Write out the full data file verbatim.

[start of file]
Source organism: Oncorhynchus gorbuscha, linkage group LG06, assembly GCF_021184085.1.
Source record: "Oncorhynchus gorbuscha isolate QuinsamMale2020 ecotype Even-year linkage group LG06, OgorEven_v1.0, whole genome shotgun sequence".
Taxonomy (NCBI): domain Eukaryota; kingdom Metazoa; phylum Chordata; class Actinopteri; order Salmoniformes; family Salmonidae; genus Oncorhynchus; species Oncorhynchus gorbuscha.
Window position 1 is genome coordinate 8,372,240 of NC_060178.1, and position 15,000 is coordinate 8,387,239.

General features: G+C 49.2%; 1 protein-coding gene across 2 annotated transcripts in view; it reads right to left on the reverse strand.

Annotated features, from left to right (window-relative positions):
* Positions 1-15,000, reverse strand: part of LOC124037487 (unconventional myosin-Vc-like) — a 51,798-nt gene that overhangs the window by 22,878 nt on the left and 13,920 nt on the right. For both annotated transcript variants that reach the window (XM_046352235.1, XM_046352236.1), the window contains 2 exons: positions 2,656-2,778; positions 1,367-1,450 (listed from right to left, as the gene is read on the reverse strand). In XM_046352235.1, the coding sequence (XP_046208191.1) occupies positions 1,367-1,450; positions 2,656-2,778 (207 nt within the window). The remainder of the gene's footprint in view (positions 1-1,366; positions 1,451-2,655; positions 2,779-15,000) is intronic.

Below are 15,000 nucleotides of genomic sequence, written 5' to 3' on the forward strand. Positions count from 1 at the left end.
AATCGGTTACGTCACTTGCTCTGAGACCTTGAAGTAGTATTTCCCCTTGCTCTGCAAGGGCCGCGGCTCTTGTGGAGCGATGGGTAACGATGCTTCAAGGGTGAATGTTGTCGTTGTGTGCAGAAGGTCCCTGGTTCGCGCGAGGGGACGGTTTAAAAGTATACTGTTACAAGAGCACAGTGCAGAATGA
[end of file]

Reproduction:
Source organism: Oncorhynchus gorbuscha, linkage group LG06, assembly GCF_021184085.1.
Source record: "Oncorhynchus gorbuscha isolate QuinsamMale2020 ecotype Even-year linkage group LG06, OgorEven_v1.0, whole genome shotgun sequence".
Taxonomy (NCBI): domain Eukaryota; kingdom Metazoa; phylum Chordata; class Actinopteri; order Salmoniformes; family Salmonidae; genus Oncorhynchus; species Oncorhynchus gorbuscha.
Window position 1 is genome coordinate 8,372,240 of NC_060178.1, and position 15,000 is coordinate 8,387,239.

General features: G+C 49.2%; 1 protein-coding gene across 2 annotated transcripts in view; it reads right to left on the reverse strand.

Annotated features, from left to right (window-relative positions):
* Positions 1-15,000, reverse strand: part of LOC124037487 (unconventional myosin-Vc-like) — a 51,798-nt gene that overhangs the window by 22,878 nt on the left and 13,920 nt on the right. For both annotated transcript variants that reach the window (XM_046352235.1, XM_046352236.1), the window contains 2 exons: positions 2,656-2,778; positions 1,367-1,450 (listed from right to left, as the gene is read on the reverse strand). In XM_046352235.1, the coding sequence (XP_046208191.1) occupies positions 1,367-1,450; positions 2,656-2,778 (207 nt within the window). The remainder of the gene's footprint in view (positions 1-1,366; positions 1,451-2,655; positions 2,779-15,000) is intronic.

Below are 15,000 nucleotides of genomic sequence, written 5' to 3' on the forward strand. Positions count from 1 at the left end.
AATCGGTTACGTCACTTGCTCTGAGACCTTGAAGTAGTATTTCCCCTTGCTCTGCAAGGGCCGCGGCTCTTGTGGAGCGATGGGTAACGATGCTTCAAGGGTGAATGTTGTCGTTGTGTGCAGAAGGTCCCTGGTTCGCGCGAGGGGACGGTTTAAAAGTATACTGTTACAAGAGCACAGTGCAGAATGA